1. This second eye is looking at an object that is less than 6 meters (20 feet) away – hence the light reaching the eye is divergent.
  2. This results in the focal point forming behind the retina.
  3. This means the vision is blurry.
Eye Looking at Near Object
The eye looking at a near object.
  1. This third eye is looking at an object the very close to the eye – hence the light reaching the eye is very divergent.
  2. This results in the focal point being formed even further behind the retina.
  3. This means the vision is very blurry.
Eye Looking at Very Near Object
The eye looking at a very near object.

Wait… What?

Am I trying to say that anytime we look at something up close the vision is blurry?!

If you are an emmetrope (you don’t wear glasses), you know that’s not true. You can see well in the distance just as well as you can see up close, right? But how can that be if these diagrams are accurate?

Because the crystalline lens is flexible and automatically adjusts its power depending on where you are looking!

This is called accommodation

Yes, let that sink in…

Mind Blown

So check it out;

When looking into the distance, the image already falls on the retina, so the crystalline lens can just relax. In this state, it is said to be at rest. 

The Crystalline Lens at Rest

When looking up close, the crystalline lens ‘knows’ that the light entering the eye is divergent, so it becomes more curved in order to increase they eye’s converging power (to offset the incoming diverging light). This keeps the focal point on the retina and the eye sees clearly.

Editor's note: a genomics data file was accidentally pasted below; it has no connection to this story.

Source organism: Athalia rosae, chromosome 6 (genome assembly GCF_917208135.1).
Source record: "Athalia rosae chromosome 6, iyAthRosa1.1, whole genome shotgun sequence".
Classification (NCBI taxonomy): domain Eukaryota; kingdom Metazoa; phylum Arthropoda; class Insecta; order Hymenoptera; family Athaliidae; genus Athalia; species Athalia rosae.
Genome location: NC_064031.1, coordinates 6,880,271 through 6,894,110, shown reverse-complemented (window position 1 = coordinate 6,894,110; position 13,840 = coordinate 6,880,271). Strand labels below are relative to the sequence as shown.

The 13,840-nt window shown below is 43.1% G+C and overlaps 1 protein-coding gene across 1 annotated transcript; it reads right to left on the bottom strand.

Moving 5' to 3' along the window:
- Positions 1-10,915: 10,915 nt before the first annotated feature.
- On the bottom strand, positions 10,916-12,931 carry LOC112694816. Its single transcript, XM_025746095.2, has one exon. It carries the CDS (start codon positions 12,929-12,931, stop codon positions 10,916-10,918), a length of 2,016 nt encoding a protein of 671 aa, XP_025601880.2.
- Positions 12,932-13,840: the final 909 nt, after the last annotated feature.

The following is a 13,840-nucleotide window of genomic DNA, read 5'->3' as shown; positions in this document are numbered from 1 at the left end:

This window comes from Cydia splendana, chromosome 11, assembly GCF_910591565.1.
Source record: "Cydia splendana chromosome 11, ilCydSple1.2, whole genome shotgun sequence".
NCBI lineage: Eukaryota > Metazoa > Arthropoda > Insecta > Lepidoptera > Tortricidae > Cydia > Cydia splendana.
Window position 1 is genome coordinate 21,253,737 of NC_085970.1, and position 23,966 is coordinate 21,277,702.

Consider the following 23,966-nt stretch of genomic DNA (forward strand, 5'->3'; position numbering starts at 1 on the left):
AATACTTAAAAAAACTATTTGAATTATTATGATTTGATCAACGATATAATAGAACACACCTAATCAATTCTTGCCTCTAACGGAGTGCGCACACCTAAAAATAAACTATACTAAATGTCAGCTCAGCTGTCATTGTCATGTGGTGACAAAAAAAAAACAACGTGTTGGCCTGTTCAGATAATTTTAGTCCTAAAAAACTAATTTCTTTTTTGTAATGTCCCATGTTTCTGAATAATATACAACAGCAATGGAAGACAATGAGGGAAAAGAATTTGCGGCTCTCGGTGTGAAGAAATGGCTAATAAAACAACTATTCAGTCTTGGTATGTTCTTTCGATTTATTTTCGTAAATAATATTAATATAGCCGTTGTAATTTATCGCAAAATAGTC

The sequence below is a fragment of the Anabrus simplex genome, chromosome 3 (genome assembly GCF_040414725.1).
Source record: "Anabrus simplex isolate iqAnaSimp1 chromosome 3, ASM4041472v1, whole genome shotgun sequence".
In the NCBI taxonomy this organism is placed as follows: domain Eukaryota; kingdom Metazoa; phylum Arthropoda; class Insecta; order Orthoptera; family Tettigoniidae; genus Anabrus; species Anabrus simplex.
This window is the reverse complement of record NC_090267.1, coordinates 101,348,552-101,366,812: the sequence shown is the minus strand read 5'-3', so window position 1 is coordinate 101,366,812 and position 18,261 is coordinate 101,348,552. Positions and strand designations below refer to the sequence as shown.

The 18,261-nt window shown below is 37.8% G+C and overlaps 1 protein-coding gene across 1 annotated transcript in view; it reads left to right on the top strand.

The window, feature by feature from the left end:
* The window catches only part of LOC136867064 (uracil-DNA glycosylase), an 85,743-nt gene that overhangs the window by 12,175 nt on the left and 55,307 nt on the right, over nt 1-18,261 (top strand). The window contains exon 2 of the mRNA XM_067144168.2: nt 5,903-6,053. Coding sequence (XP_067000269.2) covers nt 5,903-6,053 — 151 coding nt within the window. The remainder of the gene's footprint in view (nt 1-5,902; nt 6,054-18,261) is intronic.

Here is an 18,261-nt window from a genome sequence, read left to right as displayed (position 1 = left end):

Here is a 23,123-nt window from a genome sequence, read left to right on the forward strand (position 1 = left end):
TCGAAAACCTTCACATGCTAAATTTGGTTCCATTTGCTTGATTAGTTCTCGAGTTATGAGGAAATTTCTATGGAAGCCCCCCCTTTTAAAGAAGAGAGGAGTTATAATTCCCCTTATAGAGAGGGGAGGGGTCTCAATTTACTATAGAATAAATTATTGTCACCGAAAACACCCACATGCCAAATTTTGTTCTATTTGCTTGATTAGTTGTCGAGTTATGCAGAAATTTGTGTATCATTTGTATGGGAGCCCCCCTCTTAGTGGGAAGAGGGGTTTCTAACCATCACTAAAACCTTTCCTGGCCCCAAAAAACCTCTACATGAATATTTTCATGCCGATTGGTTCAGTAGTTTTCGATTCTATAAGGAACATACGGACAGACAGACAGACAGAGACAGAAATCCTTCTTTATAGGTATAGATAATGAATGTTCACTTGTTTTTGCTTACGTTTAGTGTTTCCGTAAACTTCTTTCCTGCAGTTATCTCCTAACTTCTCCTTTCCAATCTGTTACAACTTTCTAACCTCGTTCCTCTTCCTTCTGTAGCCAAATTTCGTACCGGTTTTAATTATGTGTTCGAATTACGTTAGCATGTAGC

The Crystalline Lens Medium Curvature

When looking really close, the light entering the eye is very divergent, so the lens becomes extremely curved in order to compensate. Again, by doing so, the focal point remains on the retina and the eye sees clearly. 

The Crystalline Lens With High Curvature

When the eye is finished looking up close and switches back to looking into the distance, the crystalline lens goes back to being at rest (which means it gets flatter again). 


The constant adjustments that the cyrstalline lens makes in order to keep the vision clear is called accommodation. 

Speed of Accommodation

Accommodation is very fast. So fast in fact that we’re not even aware that it’s happening. When we change the distance at which we are looking, the cyrstalline lens accommodates to that distance before we have time to notice any blur in the vision. 

What Controls Accommodation

Accommodation is all controlled by a muscle that surrounds and suspend the lens in place. This muscle is called the ciliary muscle.

Here is a more in-depth explanation of the mechanism that controls accommodation:

Limits of Accommodation

Accommodation has it’s limits. Generally speaking, the limit is based on age. As we get older, our ability to accommodate gets worse. You can test the limit of your accommodation right now by looking into your palm and moving it closer to your eyes until it becomes blurry. The distance at which you are no longer able to see the details on your palm clearly is the limit of your accommodation. 

If you were to measure and record this limit every year, you would find that it gets further and further out every year.

Eventually, accommodation runs out. But more about that in the next lesson!